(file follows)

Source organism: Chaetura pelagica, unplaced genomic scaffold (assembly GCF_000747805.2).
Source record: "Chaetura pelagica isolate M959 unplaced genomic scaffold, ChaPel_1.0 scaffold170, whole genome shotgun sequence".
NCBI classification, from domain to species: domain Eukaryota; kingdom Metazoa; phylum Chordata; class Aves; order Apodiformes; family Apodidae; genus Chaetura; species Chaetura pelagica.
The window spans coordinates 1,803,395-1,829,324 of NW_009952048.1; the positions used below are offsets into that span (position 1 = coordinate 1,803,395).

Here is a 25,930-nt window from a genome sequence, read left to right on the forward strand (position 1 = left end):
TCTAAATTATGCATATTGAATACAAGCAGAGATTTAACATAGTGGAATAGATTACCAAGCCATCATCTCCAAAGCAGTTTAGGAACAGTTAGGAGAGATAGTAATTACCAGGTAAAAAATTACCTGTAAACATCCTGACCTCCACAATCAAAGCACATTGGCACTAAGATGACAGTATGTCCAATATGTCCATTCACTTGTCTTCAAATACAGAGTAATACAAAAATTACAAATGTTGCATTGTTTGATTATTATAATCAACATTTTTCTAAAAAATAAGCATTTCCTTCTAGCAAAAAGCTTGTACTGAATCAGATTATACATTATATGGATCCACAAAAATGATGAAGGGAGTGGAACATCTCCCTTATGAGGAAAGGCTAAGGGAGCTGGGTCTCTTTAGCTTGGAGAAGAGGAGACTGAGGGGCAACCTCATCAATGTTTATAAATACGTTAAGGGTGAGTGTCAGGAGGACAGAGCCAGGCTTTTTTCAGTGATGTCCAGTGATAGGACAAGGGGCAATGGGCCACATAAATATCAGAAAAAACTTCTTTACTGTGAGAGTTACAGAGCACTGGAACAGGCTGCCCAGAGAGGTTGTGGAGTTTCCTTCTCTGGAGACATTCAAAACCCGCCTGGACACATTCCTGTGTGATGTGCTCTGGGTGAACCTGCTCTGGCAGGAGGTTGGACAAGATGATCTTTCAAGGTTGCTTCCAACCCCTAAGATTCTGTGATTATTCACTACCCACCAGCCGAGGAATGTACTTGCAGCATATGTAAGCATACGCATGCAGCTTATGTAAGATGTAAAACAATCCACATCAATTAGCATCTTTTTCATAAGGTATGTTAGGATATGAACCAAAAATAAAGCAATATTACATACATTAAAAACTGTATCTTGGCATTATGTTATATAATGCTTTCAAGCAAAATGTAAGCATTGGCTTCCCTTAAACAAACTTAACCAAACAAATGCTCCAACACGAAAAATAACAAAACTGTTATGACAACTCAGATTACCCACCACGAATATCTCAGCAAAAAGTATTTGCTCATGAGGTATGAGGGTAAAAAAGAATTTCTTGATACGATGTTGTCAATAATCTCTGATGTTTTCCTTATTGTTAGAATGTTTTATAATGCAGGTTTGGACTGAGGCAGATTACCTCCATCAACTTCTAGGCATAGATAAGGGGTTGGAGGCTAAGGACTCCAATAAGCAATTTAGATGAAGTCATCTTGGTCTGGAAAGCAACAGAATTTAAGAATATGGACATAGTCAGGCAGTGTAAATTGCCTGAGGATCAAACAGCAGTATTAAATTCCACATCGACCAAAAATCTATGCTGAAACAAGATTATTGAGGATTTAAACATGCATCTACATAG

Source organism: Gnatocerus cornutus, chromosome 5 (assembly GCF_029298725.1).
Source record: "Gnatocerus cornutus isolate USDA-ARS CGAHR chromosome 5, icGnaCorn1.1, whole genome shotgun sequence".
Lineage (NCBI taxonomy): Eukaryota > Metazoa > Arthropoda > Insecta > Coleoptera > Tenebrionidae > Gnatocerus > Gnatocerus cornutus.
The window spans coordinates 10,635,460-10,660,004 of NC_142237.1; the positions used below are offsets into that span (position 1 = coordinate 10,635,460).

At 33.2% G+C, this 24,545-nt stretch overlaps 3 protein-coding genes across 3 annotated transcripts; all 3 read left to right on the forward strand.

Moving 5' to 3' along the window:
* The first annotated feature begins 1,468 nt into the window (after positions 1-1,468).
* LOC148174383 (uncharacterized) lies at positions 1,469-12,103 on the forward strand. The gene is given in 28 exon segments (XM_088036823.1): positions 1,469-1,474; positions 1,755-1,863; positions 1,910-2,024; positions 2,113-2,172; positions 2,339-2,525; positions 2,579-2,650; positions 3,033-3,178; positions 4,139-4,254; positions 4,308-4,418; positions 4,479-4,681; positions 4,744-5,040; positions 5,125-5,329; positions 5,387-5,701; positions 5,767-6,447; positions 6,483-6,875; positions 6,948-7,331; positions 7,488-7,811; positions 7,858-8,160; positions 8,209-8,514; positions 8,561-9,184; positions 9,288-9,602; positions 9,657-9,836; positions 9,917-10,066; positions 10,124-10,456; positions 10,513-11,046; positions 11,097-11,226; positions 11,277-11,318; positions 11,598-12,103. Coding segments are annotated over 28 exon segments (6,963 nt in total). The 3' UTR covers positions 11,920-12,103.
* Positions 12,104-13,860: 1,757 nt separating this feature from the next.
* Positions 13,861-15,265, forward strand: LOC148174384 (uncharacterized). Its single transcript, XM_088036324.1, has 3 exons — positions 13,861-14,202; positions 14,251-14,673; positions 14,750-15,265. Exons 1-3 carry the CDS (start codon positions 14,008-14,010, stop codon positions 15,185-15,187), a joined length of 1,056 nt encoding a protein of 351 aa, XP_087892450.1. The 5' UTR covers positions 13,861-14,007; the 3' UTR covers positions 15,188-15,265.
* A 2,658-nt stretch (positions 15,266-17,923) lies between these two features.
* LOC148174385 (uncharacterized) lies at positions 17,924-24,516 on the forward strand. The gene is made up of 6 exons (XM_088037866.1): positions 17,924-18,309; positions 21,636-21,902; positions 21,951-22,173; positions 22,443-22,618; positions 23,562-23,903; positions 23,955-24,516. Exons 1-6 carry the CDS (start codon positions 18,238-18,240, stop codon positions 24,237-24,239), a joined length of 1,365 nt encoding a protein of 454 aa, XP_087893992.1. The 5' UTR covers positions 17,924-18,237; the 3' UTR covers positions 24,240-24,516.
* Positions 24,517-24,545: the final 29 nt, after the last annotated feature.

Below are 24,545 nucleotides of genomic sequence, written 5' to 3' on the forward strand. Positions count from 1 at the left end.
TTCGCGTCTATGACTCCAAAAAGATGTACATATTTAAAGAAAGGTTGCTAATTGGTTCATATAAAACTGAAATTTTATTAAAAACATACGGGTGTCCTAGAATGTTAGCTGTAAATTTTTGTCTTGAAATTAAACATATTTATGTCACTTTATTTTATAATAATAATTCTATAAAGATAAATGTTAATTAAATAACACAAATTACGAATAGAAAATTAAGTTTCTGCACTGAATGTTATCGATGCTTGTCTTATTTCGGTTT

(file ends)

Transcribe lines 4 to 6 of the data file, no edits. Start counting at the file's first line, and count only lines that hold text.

The window spans coordinates 1,803,395-1,829,324 of NW_009952048.1; the positions used below are offsets into that span (position 1 = coordinate 1,803,395).

Here is a 25,930-nt window from a genome sequence, read left to right on the forward strand (position 1 = left end):
TCTAAATTATGCATATTGAATACAAGCAGAGATTTAACATAGTGGAATAGATTACCAAGCCATCATCTCCAAAGCAGTTTAGGAACAGTTAGGAGAGATAGTAATTACCAGGTAAAAAATTACCTGTAAACATCCTGACCTCCACAATCAAAGCACATTGGCACTAAGATGACAGTATGTCCAATATGTCCATTCACTTGTCTTCAAATACAGAGTAATACAAAAATTACAAATGTTGCATTGTTTGATTATTATAATCAACATTTTTCTAAAAAATAAGCATTTCCTTCTAGCAAAAAGCTTGTACTGAATCAGATTATACATTATATGGATCCACAAAAATGATGAAGGGAGTGGAACATCTCCCTTATGAGGAAAGGCTAAGGGAGCTGGGTCTCTTTAGCTTGGAGAAGAGGAGACTGAGGGGCAACCTCATCAATGTTTATAAATACGTTAAGGGTGAGTGTCAGGAGGACAGAGCCAGGCTTTTTTCAGTGATGTCCAGTGATAGGACAAGGGGCAATGGGCCACATAAATATCAGAAAAAACTTCTTTACTGTGAGAGTTACAGAGCACTGGAACAGGCTGCCCAGAGAGGTTGTGGAGTTTCCTTCTCTGGAGACATTCAAAACCCGCCTGGACACATTCCTGTGTGATGTGCTCTGGGTGAACCTGCTCTGGCAGGAGGTTGGACAAGATGATCTTTCAAGGTTGCTTCCAACCCCTAAGATTCTGTGATTATTCACTACCCACCAGCCGAGGAATGTACTTGCAGCATATGTAAGCATACGCATGCAGCTTATGTAAGATGTAAAACAATCCACATCAATTAGCATCTTTTTCATAAGGTATGTTAGGATATGAACCAAAAATAAAGCAATATTACATACATTAAAAACTGTATCTTGGCATTATGTTATATAATGCTTTCAAGCAAAATGTAAGCATTGGCTTCCCTTAAACAAACTTAACCAAACAAATGCTCCAACACGAAAAATAACAAAACTGTTATGACAACTCAGATTACCCACCACGAATATCTCAGCAAAAAGTATTTGCTCATGAGGTATGAGGGTAAAAAAGAATTTCTTGATACGATGTTGTCAATAATCTCTGATGTTTTCCTTATTGTTAGAATGTTTTATAATGCAGGTTTGGACTGAGGCAGATTACCTCCATCAACTTCTAGGCATAGATAAGGGGTTGGAGGCTAAGGACTCCAATAAGCAATTTAGATGAAGTCATCTTGGTCTGGAAAGCAACAGAATTTAAGAATATGGACATAGTCAGGCAGTGTAAATTGCCTGAGGATCAAACAGCAGTATTAAATTCCACATCGACCAAAAATCTATGCTGAAACAAGATTATTGAGGATTTAAACATGCATCTACATAG